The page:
Amber Sloan is a well-known community advocate who has been involved in organizing efforts for Antwon Rose II and other racial justice events. She is also well-respected as a voice for the LGBTQ in Pittsburgh’s Black community.
On Sept. 20, three men — two gas station owners, and one employee — got into an altercation with two customers, both Black women, allegedly over spilled gas. The altercation escalated and then the three men punched and hit the women several times, including throwing them to the ground and slamming one of the women into a pole.
The men were charged with simple assault. Advocates and Pittsburgh City Councilors wanted those charges increased. And continued protests have engulfed the Exxon gas station.
During one of those protests, Sloan was videotaping herself on Facebook live while talking to her friends and fellow activists. According to the criminal complaint against Sloan, she can be heard in the video saying, “I put a post up, and I said two people shot out in Homewood today. All these killers out here. We need some of y’all out here. Y’all should be hunting down that white man, Scott Hill, and killing him, if y’all want to do something. But, yeah, it wasn’t nothing bad. Ya know, so I’m blocked out from my main page."
Sloan is facing a summons for misdemeanor harassment in relation to those posts, which were first shared publicly by KDKA radio’s Marty Griffin.
Sloan says the comments shared on Facebook and in the media are being taken out of context. She doesn’t deny saying what she said and wouldn’t comment on if she regrets using that specific language, but says that her conversation was clearly in a group setting, and was not directed intentionally at Hill, the gas station employee.
“Everything was taken out of context,” says Sloan. “You can tell it is a group of us talking.”
Sloan says she was referencing shootings in Homewood that had happened the day before she posted her video, and that she meant to say that she wishes anger that leads to shootings in Pittsburgh’s Black community, would be redirected to protests and social action against Black inequality.
“When are you going to stop killing each other and fight the real fight?” says Sloan, explaining how she wanted her comments to be interpreted. “To the African-American community, they understand what I was saying.”
Lawyers Patrick Nightingale and Turahn Jenkins are representing Sloan and were present for the call with CP. Nightingale believes that Sloan’s comments didn’t represent a direct threat.
“We believe here that the comments were not meant to be communicated to the person and were hyperbolic in nature,” says Nightingale. “There was simply no intent to communicate that to the individual.”
He also cites a Supreme Court case, United States v. Watts. In 1969, an 18-year-old was heard at a Vietnam War protest saying, "If they ever make me carry a rifle, the first man I want to get in my sights is L.B.J.” referencing President Lyndon Johnson. The man was convicted of violating a federal statute that makes it a crime to "knowingly and willfully" threaten the life of the President. The Supreme Court reversed his conviction, noting the “language of the political arena ... is often vituperative, abusive, and inexact."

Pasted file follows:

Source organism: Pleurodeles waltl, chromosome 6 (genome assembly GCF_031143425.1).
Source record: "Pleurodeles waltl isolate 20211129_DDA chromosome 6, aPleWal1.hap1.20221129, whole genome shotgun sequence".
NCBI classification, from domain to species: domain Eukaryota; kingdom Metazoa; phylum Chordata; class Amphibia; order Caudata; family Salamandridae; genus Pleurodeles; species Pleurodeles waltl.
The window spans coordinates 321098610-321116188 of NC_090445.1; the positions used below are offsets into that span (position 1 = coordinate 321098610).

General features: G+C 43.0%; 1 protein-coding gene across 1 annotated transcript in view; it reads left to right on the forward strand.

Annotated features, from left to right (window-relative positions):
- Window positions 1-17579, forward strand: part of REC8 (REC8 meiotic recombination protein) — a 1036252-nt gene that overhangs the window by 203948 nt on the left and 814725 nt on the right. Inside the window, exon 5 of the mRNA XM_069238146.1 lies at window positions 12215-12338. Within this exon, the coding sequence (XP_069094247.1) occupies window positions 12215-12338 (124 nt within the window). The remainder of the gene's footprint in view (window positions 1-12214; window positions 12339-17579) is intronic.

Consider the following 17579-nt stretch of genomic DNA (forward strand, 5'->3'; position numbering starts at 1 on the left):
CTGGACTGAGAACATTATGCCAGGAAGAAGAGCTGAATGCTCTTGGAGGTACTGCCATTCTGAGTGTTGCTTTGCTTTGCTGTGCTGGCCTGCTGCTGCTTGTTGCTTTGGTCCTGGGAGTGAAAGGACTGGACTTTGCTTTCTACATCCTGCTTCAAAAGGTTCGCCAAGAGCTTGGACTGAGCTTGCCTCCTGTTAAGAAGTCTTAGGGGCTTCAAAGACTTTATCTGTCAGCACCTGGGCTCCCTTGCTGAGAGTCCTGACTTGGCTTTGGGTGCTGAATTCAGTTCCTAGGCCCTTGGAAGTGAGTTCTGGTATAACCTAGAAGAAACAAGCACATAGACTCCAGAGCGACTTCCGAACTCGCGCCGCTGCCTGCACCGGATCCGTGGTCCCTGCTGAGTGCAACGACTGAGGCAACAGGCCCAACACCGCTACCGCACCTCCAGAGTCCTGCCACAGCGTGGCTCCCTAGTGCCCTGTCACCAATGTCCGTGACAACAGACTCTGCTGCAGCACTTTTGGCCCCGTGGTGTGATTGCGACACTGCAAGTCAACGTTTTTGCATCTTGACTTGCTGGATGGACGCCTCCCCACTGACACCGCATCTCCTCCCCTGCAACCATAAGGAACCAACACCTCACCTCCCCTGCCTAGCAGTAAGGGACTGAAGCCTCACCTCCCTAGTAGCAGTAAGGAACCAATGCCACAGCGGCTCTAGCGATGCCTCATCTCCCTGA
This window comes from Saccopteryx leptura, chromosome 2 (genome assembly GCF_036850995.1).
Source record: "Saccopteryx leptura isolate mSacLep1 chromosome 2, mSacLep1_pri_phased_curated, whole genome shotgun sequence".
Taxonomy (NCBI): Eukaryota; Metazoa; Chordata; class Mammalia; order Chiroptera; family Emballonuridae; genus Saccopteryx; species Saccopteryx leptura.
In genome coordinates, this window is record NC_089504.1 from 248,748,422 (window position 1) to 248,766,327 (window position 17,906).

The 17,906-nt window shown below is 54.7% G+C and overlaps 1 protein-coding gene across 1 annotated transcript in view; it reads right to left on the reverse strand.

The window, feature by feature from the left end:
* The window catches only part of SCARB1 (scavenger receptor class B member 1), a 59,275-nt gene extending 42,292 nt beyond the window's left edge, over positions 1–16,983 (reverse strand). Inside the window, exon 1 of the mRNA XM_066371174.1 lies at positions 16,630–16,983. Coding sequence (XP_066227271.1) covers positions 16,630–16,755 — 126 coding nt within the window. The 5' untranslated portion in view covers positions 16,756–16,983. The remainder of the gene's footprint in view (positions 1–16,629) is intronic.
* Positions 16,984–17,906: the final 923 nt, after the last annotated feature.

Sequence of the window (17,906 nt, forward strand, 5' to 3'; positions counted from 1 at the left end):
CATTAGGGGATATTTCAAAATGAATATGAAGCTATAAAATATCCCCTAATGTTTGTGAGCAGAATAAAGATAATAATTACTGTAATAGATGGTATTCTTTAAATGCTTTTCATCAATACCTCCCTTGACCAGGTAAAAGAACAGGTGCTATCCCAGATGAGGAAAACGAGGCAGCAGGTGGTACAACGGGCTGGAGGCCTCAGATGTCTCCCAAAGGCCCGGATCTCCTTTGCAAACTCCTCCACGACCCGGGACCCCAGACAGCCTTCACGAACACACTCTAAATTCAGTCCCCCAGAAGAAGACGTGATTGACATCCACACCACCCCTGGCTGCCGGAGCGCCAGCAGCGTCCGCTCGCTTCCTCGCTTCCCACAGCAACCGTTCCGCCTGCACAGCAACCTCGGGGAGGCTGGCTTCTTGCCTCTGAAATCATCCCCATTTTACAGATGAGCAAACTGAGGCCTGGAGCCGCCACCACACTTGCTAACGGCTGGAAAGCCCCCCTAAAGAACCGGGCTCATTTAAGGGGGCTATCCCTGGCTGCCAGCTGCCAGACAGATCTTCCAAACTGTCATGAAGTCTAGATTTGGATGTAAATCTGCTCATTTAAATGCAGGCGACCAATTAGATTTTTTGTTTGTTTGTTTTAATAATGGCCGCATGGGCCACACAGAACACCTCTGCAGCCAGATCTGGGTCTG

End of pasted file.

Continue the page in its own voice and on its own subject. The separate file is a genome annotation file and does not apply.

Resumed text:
Nightingale and Jenkins believe the charge against Sloan violated her First Amendment rights.
Sloan feels that Griffin’s reporting went over the line and unfairly targeted her, noting that threats are made against people on social media all the time, including many that were made when protesters were blocking traffic following the death of Antwon Rose II.
For example, in a July 4, 2018 tweet about protesters blocking traffic in Mount Lebanon, one user replied to a WTAE reporter writing “enough is enough what Mt Lebo have to do with any of this... Time for the water canon !!!”
Enough is enough what Mt Lebo have to do with any of this... Time for the water canon !!!— Tony Castellano (@turnpiketony12) July 4, 2018
“Look at these racist comments,” says Sloan. “If you are gonna charge me, then are we going to start charging these comments?”
Earlier this year, Mayor Bill Peduto increased his security detail in response to threats that were made both online and off. No stories about charges against any of those threats have been reported.
Jenkins says the stories about Sloan’s charges and the charges themselves are an attempt to discredit her character.
“If you look at history [of] when people speak out, there is always going to be character assassination,” says Jenkins. “Amber is doing a lot for her community.”
Sloan has received online support from community members, including state Rep. Jake Wheatley (D-Hill District) and nonprofit organization, The Thomas Merton Center.
Sloan wishes some more context would have been provided in the stories about her charges. Sloan has been a consistent advocate in the community, leading, organizing, and participating in marches, protests, and gatherings, including advocating for people in Homewood to utilize bike-share programs and talking to the Black community about LGBTQ rights. She is also a Democratic Committee Member for Pittsburgh’s 12th ward.
She did say she learned one lesson from the whole experience. She says she won’t record at protests and events using Facebook Live anymore. But overall, she says the charges against her are not going to alter her advocacy.
“They tried to shut me up because they charged me,” says Sloan. “I know my city needs me, I am not gonna let my community down."